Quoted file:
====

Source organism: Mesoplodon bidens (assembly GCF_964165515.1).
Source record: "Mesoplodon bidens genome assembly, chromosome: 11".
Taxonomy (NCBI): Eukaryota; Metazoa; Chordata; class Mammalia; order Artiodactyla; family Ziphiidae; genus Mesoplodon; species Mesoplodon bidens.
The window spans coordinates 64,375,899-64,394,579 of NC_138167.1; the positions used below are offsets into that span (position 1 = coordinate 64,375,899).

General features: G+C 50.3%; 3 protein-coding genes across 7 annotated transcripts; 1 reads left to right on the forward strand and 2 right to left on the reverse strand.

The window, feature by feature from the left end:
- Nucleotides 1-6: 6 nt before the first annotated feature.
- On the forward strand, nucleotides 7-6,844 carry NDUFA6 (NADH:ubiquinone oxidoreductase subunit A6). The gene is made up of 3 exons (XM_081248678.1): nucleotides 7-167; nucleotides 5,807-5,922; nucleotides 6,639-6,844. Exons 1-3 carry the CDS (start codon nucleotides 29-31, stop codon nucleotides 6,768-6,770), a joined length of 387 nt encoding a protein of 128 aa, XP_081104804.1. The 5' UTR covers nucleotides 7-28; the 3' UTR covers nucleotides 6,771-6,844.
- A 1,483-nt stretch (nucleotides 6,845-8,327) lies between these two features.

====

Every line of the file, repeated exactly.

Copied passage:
Source organism: Mesoplodon bidens (assembly GCF_964165515.1).
Source record: "Mesoplodon bidens genome assembly, chromosome: 11".
Taxonomy (NCBI): Eukaryota; Metazoa; Chordata; class Mammalia; order Artiodactyla; family Ziphiidae; genus Mesoplodon; species Mesoplodon bidens.
The window spans coordinates 64,375,899-64,394,579 of NC_138167.1; the positions used below are offsets into that span (position 1 = coordinate 64,375,899).

General features: G+C 50.3%; 3 protein-coding genes across 7 annotated transcripts; 1 reads left to right on the forward strand and 2 right to left on the reverse strand.

The window, feature by feature from the left end:
- Nucleotides 1-6: 6 nt before the first annotated feature.
- On the forward strand, nucleotides 7-6,844 carry NDUFA6 (NADH:ubiquinone oxidoreductase subunit A6). The gene is made up of 3 exons (XM_081248678.1): nucleotides 7-167; nucleotides 5,807-5,922; nucleotides 6,639-6,844. Exons 1-3 carry the CDS (start codon nucleotides 29-31, stop codon nucleotides 6,768-6,770), a joined length of 387 nt encoding a protein of 128 aa, XP_081104804.1. The 5' UTR covers nucleotides 7-28; the 3' UTR covers nucleotides 6,771-6,844.
- A 1,483-nt stretch (nucleotides 6,845-8,327) lies between these two features.